Nice, Cote D'Azur
I fell in love with the South of France a long time ago and we’ve visited many times. One of my favourite places has to be Nice and it’s so easy to reach from the UK only being a 2 hour flight from London.
Nice is the capital of the Côte d’Azur or French Riviera, as it’s known in English. Nice curves itself around the Bay of Angels. I’ve always had this romantic notion of the French Riviera largely from 1950s films. I love Alfred Hitchcock’s “To catch a Thief” with Cary Grant.
5 of my favourite things to do in Nice
There are lots of things to see and do in Nice from relaxing on the long beach in the warm sun, visiting the many art museums, wandering around the Old Town, checking out the markets and just generally people watching.
Here are 5 of my favourite things to do in Nice.
1. Cours Saleya Market - Marché aux Fleurs
Can there be anything prettier than a huge flower market. The Cours Saleya Market is a flower, fruit and vegetable market. I love the fact that it’s a proper market and although it attracts lots of tourists and there are also lots of locals buying their daily fruit and veg.
The market stalls have lovely striped awnings and there are hundreds of flowers to great you from pretty geraniums and peonies to garishly coloured dahlias and gerbera. The fragrance from all these flowers fills the air. The market it held every day, from 6 am to 5.30 pm except Mondays, Sunday afternoons and public holidays and is worth spending an hour or two exploring.
2. Cours Saleya –Marché à la brocante (Flea Market)
On Mondays when the flower and vegetable market is closed it becomes home to a wonderful assortment of antiques, knick-knacks and other interesting pieces. After wandering around and maybe picking up one or two pieces to take home it’s great to take time to sit and people-watch in one of the adjacent bars and cafés.
3. Park de la Colline du Château or Castle Hill
The Castle of Nice was a citadel used for military purposes. Built at the top of a hill, it stood overlooking the bay of Nice from the 11th century to the 18th century. It was besieged several times, before it was taken by French troops in 1705 and finally destroyed in 1706 by command of Louis XIV.
The area is now a public park with a couple of snack bars, a children’s playground and a waterfall.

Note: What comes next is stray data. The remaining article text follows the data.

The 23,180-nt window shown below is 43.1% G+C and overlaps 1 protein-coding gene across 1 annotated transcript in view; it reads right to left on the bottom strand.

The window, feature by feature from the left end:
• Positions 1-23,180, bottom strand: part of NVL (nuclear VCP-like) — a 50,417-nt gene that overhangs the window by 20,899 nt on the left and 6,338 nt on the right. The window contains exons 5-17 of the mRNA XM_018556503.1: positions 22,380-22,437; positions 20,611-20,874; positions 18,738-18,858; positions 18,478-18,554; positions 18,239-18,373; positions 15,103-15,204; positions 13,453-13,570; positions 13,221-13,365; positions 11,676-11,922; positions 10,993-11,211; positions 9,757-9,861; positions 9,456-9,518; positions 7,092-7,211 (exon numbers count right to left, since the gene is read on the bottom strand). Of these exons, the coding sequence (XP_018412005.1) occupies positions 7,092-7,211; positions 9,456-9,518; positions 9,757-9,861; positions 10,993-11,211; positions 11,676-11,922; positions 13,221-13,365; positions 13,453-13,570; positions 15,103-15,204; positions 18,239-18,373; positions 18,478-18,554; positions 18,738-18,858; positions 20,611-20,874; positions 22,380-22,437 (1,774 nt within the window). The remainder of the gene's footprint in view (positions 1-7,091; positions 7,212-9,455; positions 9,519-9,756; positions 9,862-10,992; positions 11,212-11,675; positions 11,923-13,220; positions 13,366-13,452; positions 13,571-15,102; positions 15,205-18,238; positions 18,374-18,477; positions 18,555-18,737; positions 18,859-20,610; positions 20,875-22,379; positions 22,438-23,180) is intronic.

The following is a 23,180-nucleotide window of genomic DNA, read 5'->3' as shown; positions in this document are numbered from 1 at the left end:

Take the free art deco lift from the Old Town, Place Garibaldi, it can be a bit tricky to find but just follow the signs. Once you reach the top you get stunning views over Nice. You can also walk up, it tales around 20 to 25 minutes, but if the weather’s hot you’ll be glad of the lift.
In the Summer when it’s hot the leafy trees provide plenty of shade and make it pleasant to wander around.
We strolled round park and meandered our way down into Old Nice on the other side of the Park and managed to get a little lost but that’s half the fun of exploring places you’re not familiar with.
4. Promenade de Anglais, Nice
When you’re in Nice you can’t miss the Promenade de Anglais. It’s probably the most famous stretch of seafront in France. It is vast paved promenade, which gets its name from the English expat patrons who paid for it in 1822. It runs for the whole 4km sweep of the Baie des Anges with a dedicated lane for cyclists and skaters, and you will see plenty of them whizzing past you.
It’s a wonderful place to take a stroll and soak up the sea air and people watch.
However, I can’t mention the Promenade de Anglais without referring to the awful terror attack in 2016. Work is ongoing to protect the promenade from any future attacks by installing a wall of white bollards, the first section has been completed and hopefully it will be fully completed soon.
5. Fruit de Mere and Provence Rose
Nice has wonderful seafood and there can’t be anything more perfect than sitting down to eat a wonderfully fresh Fruit de Mere with a bottle or two of Provence Rose.
Provencal rosé is typically bone dry and a very pale orange-tinted pink colour. Don’t be fooled by the pale colour as a Provence Rose will have a complex and dry flavour palate. With gorgeous light red berry fruits and a fresh acidity this wine pairs perfectly with seafood.
Most are made from the blends of the local grapes like Grenache, Cinsault, Mourvedre and Syrah, sometimes with the more obscure Rolle added.
We’ve enjoyed many wonderful meals in Nice.